image:  Fishing boats sit moored in the Danang River.
Fishing boats sit moored in the Danang River.

Photograph © Steve Raymer/CORBIS
 

Danang To Hue
By William Broyles

Nothing so etches a road into one's memory as to travel it with people shooting at you. Although I have been on Vietnam's Route 1 between Danang and Hue since, I remember it best as it was during the American War, as the Vietnamese refer to our sojourn there. In 1969 I toured the country around Route 1 with a group of American teenagers. We were inoculated, flak jacketed, armed to the teeth. We carried our own food and our own music. We knew less about the country we passed through than the astronauts above us knew about the moon. But still we marveled at how beautiful it was, about the sea shimmering in the heat, the paddies orderly as fields in France, the mountains hidden in mist.

Today, if you drive this stretch of highway between the South China Sea and the Annamite Cordillera, you can lose yourself in a delicately inked Chinese painting of paddies, mountains, and sea. There is a hypnotic timelessness to it, a peasant wisdom rooted in the planting, cultivation, and harvesting of rice. The cycle of life and death in the villages is grounded and connected and properly proportioned, the blending of man and nature seamless.

I returned to Route 1 in 1984. I began in Danang, a commercial harbor city on the southern tip of the long blue crescent that is Danang Bay. The road runs out of the city along a beach that once was lined with American installations. It crosses the Nam O Bridge and then winds up into a spur of mountains that runs east from the great north-south cordillera and juts into the sea, dividing Vietnam in half.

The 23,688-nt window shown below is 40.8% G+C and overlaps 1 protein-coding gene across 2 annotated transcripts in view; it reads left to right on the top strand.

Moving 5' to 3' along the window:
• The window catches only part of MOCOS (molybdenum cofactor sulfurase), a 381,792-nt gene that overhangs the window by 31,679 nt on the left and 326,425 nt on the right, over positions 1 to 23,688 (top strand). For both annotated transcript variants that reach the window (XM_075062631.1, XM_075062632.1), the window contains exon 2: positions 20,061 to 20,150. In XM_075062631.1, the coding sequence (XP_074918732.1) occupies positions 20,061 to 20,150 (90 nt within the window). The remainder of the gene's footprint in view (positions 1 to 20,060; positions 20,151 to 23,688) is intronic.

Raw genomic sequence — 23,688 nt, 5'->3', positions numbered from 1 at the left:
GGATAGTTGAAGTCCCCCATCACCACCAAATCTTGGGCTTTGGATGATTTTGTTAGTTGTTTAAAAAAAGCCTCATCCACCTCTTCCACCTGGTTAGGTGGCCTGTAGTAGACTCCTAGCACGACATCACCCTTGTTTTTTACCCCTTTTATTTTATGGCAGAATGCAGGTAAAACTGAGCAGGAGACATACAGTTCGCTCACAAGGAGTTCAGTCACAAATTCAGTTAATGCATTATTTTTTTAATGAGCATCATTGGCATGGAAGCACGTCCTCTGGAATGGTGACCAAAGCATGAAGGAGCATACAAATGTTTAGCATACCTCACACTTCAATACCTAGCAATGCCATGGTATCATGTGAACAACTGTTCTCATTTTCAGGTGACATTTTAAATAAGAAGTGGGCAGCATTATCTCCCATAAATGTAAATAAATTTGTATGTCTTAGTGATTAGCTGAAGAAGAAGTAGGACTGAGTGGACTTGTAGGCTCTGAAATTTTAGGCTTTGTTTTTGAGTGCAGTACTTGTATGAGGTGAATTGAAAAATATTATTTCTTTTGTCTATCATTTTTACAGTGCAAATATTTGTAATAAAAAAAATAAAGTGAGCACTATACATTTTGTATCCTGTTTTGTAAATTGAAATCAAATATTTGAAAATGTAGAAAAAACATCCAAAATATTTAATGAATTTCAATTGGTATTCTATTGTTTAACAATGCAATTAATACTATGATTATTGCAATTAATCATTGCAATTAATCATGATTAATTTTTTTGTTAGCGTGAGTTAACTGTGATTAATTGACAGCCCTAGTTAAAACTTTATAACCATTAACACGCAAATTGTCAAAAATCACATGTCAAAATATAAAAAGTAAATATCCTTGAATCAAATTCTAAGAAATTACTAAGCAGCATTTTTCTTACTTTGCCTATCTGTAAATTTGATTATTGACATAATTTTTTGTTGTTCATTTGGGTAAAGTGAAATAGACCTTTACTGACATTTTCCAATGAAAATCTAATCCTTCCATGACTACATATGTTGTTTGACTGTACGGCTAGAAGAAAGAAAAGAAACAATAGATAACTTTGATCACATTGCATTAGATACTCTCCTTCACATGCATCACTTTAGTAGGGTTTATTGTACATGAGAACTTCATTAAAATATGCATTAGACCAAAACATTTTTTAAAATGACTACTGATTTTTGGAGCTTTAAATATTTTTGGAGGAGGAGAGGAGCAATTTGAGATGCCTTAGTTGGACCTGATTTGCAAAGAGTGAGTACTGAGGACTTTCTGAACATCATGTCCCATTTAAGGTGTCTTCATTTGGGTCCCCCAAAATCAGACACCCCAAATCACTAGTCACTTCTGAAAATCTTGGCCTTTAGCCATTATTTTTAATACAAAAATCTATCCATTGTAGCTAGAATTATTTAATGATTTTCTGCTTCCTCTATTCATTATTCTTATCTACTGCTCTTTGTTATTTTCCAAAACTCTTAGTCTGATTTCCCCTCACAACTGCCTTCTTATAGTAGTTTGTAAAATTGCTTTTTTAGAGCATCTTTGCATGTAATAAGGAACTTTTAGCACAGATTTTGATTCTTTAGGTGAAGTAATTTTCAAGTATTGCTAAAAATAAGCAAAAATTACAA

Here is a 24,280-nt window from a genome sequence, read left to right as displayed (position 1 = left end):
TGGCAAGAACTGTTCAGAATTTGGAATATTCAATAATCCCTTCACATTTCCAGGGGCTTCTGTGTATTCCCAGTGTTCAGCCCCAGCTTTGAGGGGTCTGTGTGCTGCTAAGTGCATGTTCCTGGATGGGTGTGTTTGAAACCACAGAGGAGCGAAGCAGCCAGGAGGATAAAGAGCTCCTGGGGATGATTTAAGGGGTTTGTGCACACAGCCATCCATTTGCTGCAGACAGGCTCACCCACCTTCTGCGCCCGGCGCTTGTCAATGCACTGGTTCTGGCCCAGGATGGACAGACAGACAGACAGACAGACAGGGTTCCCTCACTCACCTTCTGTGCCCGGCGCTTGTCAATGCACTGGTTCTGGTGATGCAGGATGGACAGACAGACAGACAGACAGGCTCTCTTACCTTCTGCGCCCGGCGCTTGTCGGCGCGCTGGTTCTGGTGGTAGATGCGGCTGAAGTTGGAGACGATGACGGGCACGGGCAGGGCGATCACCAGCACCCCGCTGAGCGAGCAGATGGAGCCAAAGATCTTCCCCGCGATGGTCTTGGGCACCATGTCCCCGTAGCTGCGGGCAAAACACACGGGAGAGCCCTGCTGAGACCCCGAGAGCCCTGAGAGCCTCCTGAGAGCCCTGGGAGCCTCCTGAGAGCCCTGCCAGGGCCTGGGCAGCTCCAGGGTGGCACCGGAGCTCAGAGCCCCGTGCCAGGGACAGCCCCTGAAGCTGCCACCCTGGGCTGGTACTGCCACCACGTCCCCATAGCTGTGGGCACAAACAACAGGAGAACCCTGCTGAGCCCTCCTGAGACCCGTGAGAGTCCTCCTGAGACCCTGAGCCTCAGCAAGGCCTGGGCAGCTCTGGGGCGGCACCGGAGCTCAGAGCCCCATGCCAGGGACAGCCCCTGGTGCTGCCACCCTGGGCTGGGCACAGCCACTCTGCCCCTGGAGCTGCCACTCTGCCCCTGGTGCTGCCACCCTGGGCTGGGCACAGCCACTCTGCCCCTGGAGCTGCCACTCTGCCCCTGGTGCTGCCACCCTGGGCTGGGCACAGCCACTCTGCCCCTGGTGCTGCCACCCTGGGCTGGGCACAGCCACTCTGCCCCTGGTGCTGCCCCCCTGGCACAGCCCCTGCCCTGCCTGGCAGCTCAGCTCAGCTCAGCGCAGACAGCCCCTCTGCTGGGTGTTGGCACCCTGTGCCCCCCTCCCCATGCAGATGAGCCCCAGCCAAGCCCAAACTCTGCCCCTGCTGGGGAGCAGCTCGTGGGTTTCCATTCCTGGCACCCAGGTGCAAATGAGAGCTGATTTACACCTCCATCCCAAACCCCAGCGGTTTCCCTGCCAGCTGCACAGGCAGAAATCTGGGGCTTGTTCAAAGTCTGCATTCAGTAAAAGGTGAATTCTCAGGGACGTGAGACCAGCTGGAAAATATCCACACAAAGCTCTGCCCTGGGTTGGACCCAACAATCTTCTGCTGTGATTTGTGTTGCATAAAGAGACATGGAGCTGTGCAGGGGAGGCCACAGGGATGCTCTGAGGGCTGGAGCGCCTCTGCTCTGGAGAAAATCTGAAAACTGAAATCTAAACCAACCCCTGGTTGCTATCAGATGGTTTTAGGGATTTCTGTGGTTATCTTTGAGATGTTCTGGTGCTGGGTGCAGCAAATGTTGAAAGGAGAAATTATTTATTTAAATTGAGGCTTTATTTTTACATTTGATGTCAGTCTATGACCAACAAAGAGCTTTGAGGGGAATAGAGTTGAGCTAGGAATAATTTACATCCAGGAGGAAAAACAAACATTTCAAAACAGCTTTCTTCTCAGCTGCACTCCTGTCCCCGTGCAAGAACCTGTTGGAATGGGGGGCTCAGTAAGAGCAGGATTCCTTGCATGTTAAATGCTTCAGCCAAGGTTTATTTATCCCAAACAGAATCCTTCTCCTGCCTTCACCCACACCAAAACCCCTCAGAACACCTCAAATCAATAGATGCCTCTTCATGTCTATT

Halfway up into the mountains I got out of the car. Behind me were ferns and waterfalls, the rippling, dripping sounds of the jungle. Below me waves broke gently on beaches sculpted out of the rocks. Continuing on Route 1, I followed the steep road up to Hai Van Pass, the Pass of the Ocean Clouds, which offers sweeping views up and down the coast. Thirty years ago I patrolled that area. We would sometimes camp above the small Shell refinery off the road and stare out at one of the most beautiful bays in the world.

Descending from the pass, the road led through a green-blue landscape of mountains and water. Fishermen here still use ancient dip nets suspended from long bamboo poles mounted on bamboo tripods about 12 feet high. Using the tripod as a fulcrum, a fisherman lowers the net into the lagoon, then lifts it by pulling down the weighted end of the pole. The nets move slowly up and down like giant praying mantises.

Approaching Hue I passed through small villages, where schoolchildren in uniforms giggled their way to school. At Hue, the old Imperial capital and site of some of the bloodiest fighting of the war, I toured the Imperial Museum, where the Emperor had drunk tea made with the dew from lotus blossoms.

In a small café in this city on the banks of the Perfume River—at a table with three former Viet Cong I had once fought against—I ate fresh crabs and shrimp, the best Vietnamese food I'd ever had in my life. It was during this meal that I realized that although millions of Americans and French passed through here in wartime, of their fears, joys, and sufferings nothing remains. What does endure is the beauty.

The information in this story was accurate at the time it was published, but we suggest you confirm all details before making travel plans.

 

 


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